Robson Green is one of TV’s best-known and popular actors, with a career that’s spanned nearly 30 years. When he’s not fishing or with his son, he can be found filming the new series of Grantchester.

…the shoulders on my dad

Robson Green
Robson with his mum and brother David

He was a miner and that job crafts a certain type of hard, powerful man. His very appearance demanded respect and, boy, did he get it.

He was never physical with my sisters and brother and me, but I was fearful of him and he got into a few fights outside home. When I was nine, a young man tried to rearrange my face with his foot. When my dad saw what had happened, he went over to his house and rearranged the father’s face and stuffed him in the dustbin.

But he had another side to him: he was a national champion ballroom dancer, a real natty dresser and a brilliant singer. He was the warm-up act for a lot of the great acts that came to the north-east clubs. He’d always end with 'Blueberry Hill' and bring the house down.

 

 

…the sense of community in Dudley, Northumberland

It was self-policing—if anyone misbehaved, all the other person had to say was, “If you do that again I’ll tell your dad.” Everyone looked out for each other and knew where other people’s kids were.

Northumberland is a beautiful county; I still live there and have never been comfortable in cities. I find all that concrete too grim.

 

 

…being told, “you’ll never be an actor, you’re a fool and you’ll always be one.”

Football kits
Kitted out for his school football team

So said one of the masters at school, but it was the women teachers who inspired me.

My drama teacher Mrs Wheeler said, “You have the ingredients for being a very fine actor.” I bumped into her a couple of years ago. She gave me a big hug and said, “I’m so happy for you, Robson, you handsome man.”

She was gorgeous, that Mrs Wheeler.

 

 

…leaving school at 16 and going to work at the Swan Hunter shipyard

I couldn’t believe how many people worked there—tens of thousands. Three times a week after work I’d go to Backworth Drama Centre. After I’d been at Swan Hunter some four years, Max Roberts, the resident director at Backworth, offered me a lead role in the play The Long Line—a proper, professional job. I’d have to leave the shipyard. 

When I told my parents there was utter confusion. My dad said, “What do you mean you’re going to be an actor? That’s a hobby, not a job.” He was in a panic about how he was going to tell his mates—he had the false perception that being an actor meant I must have liked other fellas…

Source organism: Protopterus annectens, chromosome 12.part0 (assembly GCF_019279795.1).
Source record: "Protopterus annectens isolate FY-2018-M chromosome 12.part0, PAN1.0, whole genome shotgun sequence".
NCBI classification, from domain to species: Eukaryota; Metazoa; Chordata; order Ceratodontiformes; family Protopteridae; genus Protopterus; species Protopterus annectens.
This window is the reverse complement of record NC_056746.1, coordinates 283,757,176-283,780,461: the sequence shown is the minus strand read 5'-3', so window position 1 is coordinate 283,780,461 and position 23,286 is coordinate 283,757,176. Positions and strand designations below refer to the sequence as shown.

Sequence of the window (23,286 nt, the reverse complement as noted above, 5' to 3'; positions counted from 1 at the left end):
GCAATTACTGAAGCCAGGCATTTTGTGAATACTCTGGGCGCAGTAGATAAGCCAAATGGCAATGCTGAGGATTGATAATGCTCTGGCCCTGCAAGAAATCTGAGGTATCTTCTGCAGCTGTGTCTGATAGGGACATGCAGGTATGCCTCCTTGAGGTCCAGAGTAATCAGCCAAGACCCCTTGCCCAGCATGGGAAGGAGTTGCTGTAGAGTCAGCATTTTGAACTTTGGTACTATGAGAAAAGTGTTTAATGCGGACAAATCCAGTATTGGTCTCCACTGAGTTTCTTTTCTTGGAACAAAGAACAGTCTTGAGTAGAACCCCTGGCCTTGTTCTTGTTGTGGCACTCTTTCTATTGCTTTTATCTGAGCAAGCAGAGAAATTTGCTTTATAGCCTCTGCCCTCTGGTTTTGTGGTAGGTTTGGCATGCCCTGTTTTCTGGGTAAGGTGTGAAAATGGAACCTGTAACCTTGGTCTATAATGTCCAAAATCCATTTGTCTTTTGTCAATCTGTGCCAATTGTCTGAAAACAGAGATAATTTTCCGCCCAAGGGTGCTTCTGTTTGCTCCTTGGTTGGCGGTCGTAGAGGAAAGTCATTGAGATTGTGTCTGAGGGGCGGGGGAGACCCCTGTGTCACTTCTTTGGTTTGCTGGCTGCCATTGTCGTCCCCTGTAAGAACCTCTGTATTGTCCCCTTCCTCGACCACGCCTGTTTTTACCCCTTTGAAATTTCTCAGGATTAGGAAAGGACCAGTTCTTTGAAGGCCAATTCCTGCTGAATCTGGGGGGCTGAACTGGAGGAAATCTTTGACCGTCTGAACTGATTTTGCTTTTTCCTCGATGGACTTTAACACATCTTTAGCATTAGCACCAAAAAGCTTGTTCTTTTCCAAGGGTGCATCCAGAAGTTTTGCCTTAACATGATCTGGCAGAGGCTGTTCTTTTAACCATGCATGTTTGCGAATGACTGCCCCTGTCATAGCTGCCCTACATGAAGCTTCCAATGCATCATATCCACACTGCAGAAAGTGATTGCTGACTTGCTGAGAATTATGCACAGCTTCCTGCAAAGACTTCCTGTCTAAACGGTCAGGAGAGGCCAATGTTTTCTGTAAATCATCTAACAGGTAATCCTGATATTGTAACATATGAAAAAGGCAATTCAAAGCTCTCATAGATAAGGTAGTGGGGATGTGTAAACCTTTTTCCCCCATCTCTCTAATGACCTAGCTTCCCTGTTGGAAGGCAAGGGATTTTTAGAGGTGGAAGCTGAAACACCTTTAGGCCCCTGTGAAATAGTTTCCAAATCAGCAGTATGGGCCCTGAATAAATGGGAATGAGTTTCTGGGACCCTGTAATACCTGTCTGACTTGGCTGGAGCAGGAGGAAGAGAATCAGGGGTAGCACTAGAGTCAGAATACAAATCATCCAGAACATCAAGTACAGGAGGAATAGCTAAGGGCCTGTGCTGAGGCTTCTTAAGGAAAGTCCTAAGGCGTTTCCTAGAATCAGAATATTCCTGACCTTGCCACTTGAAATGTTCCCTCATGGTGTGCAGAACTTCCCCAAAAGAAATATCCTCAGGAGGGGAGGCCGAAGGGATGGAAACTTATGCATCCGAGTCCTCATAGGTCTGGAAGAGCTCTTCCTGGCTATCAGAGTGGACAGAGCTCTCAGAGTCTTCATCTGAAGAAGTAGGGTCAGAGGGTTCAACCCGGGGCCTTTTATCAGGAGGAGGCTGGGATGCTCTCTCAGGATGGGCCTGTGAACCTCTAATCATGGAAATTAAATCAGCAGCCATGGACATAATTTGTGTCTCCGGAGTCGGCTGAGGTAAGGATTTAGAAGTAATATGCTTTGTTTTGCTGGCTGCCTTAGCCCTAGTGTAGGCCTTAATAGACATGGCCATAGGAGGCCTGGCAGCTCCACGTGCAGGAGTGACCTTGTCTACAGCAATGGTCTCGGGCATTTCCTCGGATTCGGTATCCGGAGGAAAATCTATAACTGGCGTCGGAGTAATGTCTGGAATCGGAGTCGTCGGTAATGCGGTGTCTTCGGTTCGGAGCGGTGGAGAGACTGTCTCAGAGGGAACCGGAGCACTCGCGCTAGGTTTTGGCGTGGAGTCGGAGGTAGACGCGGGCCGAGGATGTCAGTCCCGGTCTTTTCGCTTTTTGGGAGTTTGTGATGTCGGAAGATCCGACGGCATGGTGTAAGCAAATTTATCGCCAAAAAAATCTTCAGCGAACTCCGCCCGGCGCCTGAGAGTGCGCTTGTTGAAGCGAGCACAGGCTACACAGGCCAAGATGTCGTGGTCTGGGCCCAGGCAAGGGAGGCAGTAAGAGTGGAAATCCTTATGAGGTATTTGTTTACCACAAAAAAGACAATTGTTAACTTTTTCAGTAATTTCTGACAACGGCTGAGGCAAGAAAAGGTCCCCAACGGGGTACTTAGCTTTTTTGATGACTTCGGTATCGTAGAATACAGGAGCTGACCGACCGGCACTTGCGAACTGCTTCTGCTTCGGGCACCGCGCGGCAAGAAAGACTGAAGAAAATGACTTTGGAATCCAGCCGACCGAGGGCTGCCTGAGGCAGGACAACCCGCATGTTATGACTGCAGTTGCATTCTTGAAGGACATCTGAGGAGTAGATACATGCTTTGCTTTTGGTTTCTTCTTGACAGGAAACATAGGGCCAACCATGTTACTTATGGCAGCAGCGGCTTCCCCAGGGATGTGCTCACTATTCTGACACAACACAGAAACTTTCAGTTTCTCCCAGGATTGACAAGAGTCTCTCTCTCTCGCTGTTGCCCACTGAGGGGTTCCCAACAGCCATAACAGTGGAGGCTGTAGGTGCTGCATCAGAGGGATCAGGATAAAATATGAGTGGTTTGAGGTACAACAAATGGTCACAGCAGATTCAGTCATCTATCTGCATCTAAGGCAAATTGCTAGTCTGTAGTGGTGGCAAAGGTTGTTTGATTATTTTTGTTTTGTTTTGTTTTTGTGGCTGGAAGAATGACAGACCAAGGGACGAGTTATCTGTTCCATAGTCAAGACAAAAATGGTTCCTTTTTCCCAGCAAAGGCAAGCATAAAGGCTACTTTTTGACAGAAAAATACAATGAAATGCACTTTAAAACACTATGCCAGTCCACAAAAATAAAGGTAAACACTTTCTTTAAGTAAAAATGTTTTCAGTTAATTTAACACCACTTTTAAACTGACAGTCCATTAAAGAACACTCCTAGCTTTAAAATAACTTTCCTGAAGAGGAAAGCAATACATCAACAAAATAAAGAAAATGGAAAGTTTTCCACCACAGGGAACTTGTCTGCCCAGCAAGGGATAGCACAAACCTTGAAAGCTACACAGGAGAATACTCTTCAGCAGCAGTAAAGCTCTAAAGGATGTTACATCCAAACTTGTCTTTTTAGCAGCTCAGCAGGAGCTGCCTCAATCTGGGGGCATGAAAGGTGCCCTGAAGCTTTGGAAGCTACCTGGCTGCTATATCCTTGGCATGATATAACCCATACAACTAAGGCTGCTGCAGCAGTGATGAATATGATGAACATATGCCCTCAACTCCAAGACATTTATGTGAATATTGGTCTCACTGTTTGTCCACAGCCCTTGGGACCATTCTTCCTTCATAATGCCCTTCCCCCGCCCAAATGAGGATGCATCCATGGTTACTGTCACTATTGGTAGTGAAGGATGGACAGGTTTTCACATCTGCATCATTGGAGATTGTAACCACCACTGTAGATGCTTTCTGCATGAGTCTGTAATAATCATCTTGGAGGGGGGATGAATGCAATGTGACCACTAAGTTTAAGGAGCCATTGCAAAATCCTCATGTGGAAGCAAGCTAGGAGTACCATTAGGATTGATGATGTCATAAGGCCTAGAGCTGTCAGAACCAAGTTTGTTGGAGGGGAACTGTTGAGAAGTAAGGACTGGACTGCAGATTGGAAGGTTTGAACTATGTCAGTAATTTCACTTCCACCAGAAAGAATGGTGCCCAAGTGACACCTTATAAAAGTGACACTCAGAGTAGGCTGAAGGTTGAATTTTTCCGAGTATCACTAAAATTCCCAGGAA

I said, “The only person who will suffer if I fail is myself,” and off I went. Inside I knew I’d survive. 

And I’ll never forget my mum and dad at the opening night of The Long Line. I watched as my dad refused the complimentary tickets and paid for them with his hard-earned money.

 

 

…Simon Cowell pestering my mother

band
Robson and Jerome Flynn sold millions of records during their heyday in the mid-1990s

When I was in Soldier Soldier, Jerome Flynn and I sang 'Unchained Melody' in a wedding scene. That was in 1993. No one had heard of Simon Cowell back then—certainly not my mother, who kept getting calls from him asking me to ring to talk about recording a single.

This went on for about a year until I said, “If you ring my mother one more time you’ll be talking to my lawyers, not me.” But Simon taught me that money corrupts the best- laid plans.

He offered Jerome and me a life-changing amount and we recorded the song in 1995. It sold some two million copies and was number one for seven weeks. Then we recorded two albums—it was an amazing time.

 

 

…thinking I was going to die

We were filming on an 82-foot trawler in the Brooks Peninsula in Canada for Extreme Fishing with Robson Green when the storm we hit turned into a Force 10 hurricane. Now, I’m not a religious man, but for 36 hours I talked to The Almighty and begged him to get us home safely. I thought I’d never see my son Taylor again.

I was so sick it felt like I’d brought up every organ of my body. It was a living hell; nothing will ever come close to that horrendous experience. Some of the crew who worked on that boat have never stepped back on board.

 

 

…catching my first fish

Robson fish
Robson is known for his fishing exploits, calling it "my therapy"

I’ve made a lot of fishing programmes over the last few years and had so much fun doing so. But I’ll never forget the beautiful morning my uncle took me to the River Coquet when I was seven.

We left home at 4.30am and spotted a barn owl, two mating hedgehogs, otters, kingfishers—it was idyllic. My uncle put a little fly on my line, made from hair from a hare’s ear, and taught me to flick it out on the river. Although
I had no rhythm, I got a bite and that all-consuming feeling went through my body—the gasp of surprise, the thrill!

My uncle was so happy and said, “That’s a big fish, Robson! People dream of catching a fish that big.” It was a four-pound brown trout and is—to this day—the best fish I’ve ever caught.

 

 

...laughing a lot

I laugh all the time with James Norton when filming Grantchester. We bonded immediately and we’re so relaxed in each other’s company that I think it must be quite annoying for the crew.

Sometimes when I do my lines he looks at me questioningly as if to say, “You’re actually going to commit that to camera?” and that’s it—we’ve got tears running down our faces. James had a great audition.

When they asked him, “What can you bring to the character of this charismatic member of the clergy?” he replied, “I’ve got a first-class degree in theology from Cambridge.” 

 

Read the full interview in the March edition of Reader's Digest

Buy series one of Grantchester in our entertainment shop for £12.99

Feature image via Go Fishing

 

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